The Edinburgh International Book Festival always comes at the wrong time of year for me as it starts as the schools go back and I have to put on my teacher’s hat again.
I still make a point of making sure I get the programme early so that I can choose one outstanding event. In recent years I’ve been privileged to see Willy Vlautin, Katie Kitamura and Megan Abbott for example, so you can see I pick rather well and have impeccable taste.
This year, Ian Rankin has had the honour of being a guest selector and he’s chosen a cracking bunch of people to talk to. When I saw he’d chosen Viv Albertine among those names, I was on the phone buying my tickets. Having been to the event on Sunday evening with a very good friend of mine, I can tell you I wasn’t at all disappointed by my choice.
Ian Rankin does a brilliant job in conversation. I’ve seen him a few times in this role and have been really impressed by his manner. Unlike many in the facilitator role he clearly feels he has nothing to prove. He knows his subject material and he applies insightful and open questions at the right moment to keep things flowing. He gives his guests the opportunity to talk and elaborate without constant interruption and that’s a big bonus in my eyes. It’s a big skill that he has and is one that is too often under-rated in my eyes.
Given this was a music event this was also right up Mr Rankin’s street. Not only does he know his history, he’s lived it. Great, then, to hear some of his own anecdotes thrown into the mix in a very light-handed way and adding colour to the evening.
And Viv Albertine.
What to say?
The first thing I’m going to mention is the very last thing that I expect I’m supposed to say, namely that she was utterly stunning. Not just the way she looked, but the impact she had when walking on. Her book is entitled Clothes, Clothes, Clothes. Music, Music, Music. Boys, Boys, Boys (US). It’s also called Clothes, Music, Boys if you want the Tesco-friendly cover.
She began with a reading from the book. It was an engaging and funny account of her first gig with The Slits on the Clash’s White Riot tour, chosen especially as it took place in Edinburgh. What images came forth in that burst of words. It screamed punk rock and energy and possibility.
The thing is Viv Albertine was in an all-girl band at a time when that just didn’t happen. She and her tribe were so wild-looking that there had to be negotiations with the hotel to make them honour their booking and then only on the condition that the girls didn’t leave their rooms and stayed out of sight. Don Letts had to call ahead to all the rest of the hotels booked to make sure that they knew exactly who and what was heading their way.
Viv was around at the time of an explosion. She had little stories about Mick Jones, Sid Vicious, Johnny Rotten, Malcolm McLaren, Johnny Thunders and Vivienne Westwood that made my hair curl (check out my picture – that’s some feat). These people carry the status of being legends, so it was great to hear her talk about them in such a natural way. Best of all, they didn’t become her story. She wasn’t great to listen to because of who she knew but because she has a hugely creative spirit and happens to have known a lot of amazing folk along the way.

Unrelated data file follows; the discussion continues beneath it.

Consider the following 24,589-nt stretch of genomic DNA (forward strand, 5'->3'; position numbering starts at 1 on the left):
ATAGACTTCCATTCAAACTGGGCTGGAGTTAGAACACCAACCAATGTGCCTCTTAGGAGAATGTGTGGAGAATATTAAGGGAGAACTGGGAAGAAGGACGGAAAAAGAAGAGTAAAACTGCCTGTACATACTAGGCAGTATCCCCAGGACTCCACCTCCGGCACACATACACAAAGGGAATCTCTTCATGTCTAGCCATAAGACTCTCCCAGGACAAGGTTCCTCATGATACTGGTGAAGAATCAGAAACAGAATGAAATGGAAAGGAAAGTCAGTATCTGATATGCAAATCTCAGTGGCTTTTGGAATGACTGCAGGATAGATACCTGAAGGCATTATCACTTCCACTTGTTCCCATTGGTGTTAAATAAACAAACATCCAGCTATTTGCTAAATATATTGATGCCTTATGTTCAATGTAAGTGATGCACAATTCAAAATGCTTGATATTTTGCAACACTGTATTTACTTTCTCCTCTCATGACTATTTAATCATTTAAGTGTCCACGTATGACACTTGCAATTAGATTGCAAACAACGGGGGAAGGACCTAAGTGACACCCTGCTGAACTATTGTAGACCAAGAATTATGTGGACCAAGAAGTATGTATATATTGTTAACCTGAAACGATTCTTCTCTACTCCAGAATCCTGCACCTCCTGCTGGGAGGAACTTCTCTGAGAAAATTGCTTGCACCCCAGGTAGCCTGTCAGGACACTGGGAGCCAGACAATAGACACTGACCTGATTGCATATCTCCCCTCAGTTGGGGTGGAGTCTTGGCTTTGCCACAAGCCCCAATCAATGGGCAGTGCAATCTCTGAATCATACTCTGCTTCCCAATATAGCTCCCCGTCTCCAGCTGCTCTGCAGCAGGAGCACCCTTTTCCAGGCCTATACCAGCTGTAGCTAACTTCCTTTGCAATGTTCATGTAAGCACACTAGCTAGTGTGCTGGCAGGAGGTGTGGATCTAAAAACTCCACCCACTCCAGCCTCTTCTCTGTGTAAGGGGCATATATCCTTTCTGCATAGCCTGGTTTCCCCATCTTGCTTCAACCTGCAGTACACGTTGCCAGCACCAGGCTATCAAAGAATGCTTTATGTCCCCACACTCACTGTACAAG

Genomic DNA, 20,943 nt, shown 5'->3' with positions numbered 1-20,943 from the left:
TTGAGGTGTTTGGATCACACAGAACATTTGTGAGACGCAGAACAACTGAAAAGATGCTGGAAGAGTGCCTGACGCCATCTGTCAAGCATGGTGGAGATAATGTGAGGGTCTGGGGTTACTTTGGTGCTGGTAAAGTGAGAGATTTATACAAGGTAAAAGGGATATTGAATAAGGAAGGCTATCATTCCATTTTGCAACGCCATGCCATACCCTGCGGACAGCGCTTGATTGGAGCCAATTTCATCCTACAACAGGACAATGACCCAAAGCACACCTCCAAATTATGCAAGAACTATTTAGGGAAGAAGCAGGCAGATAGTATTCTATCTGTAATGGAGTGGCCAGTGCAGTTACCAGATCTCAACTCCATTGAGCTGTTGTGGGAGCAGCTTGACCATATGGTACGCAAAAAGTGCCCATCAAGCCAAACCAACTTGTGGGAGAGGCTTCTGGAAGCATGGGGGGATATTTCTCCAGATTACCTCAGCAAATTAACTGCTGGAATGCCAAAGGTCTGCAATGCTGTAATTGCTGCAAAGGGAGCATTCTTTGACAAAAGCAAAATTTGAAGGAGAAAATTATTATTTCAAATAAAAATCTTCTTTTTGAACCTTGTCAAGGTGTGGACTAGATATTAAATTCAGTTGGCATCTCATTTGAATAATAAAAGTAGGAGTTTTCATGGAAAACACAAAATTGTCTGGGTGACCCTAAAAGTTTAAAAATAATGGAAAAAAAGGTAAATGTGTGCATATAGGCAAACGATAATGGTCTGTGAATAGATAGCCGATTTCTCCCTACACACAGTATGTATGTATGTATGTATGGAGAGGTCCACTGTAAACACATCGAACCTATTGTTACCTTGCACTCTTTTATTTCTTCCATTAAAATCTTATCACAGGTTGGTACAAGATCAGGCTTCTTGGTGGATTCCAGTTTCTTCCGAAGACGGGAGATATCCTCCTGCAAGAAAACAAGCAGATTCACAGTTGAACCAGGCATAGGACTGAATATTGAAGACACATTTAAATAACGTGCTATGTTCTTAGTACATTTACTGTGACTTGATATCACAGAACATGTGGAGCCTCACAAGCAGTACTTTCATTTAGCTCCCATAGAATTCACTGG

There was some talk about the famous album cover and a rather lovely quip – ‘It was saying to the boys, come and have a go if you think you’re hard enough’- fantastic.
A lot of the focus was upon the roles and expectations of women back in the mid-seventies and since then. It’s incredible to reflect upon that and to see how many things have changed. To my mind, it’s important to revisit and remember such times and there’s unlikely to be a more rewarding way of doing so than by taking a read of her book. It’s not that I agreed with all of the statements made about then or now, but I admired the sense of personal perspective that was offered and it gave me a lot to think about.
Side Two of the conversation moved on to explore the world post-Slits. It’s been an interesting journey.
There was another reading. It started about sex and ended up with cancer. As she finished, instead of the usual applause there was silence. It spoke volumes about the power and the frankness of her description.
We touched upon aerobics teaching and film-making and then moved on to a mention of her picking up her guitar again as she turned fifty. She knew she didn’t intend to take it up seriously, but she did know that if she played she knew something would happen. A creative energy within her would be unlocked and she would set off on another journey of making and shaking. More writing was mentioned. A book. A novel perhaps. Hopefully all will soon be revealed.
That unlocking of energy is something I understand. There are many catalysts out there and I reckon it’s our responsibility to go out, find and experience them. What an important reminder of something fundamental to life and the creative process that stems from living it. That alone was worth the price of entry.
After the event my friend and I went to the signing tent for a while. I had nothing to sign and didn’t fancy queuing. What I did want was to keep the evening with me for a little longer.
I never did see The Slits play live, but at least on this occasion I can say I was there.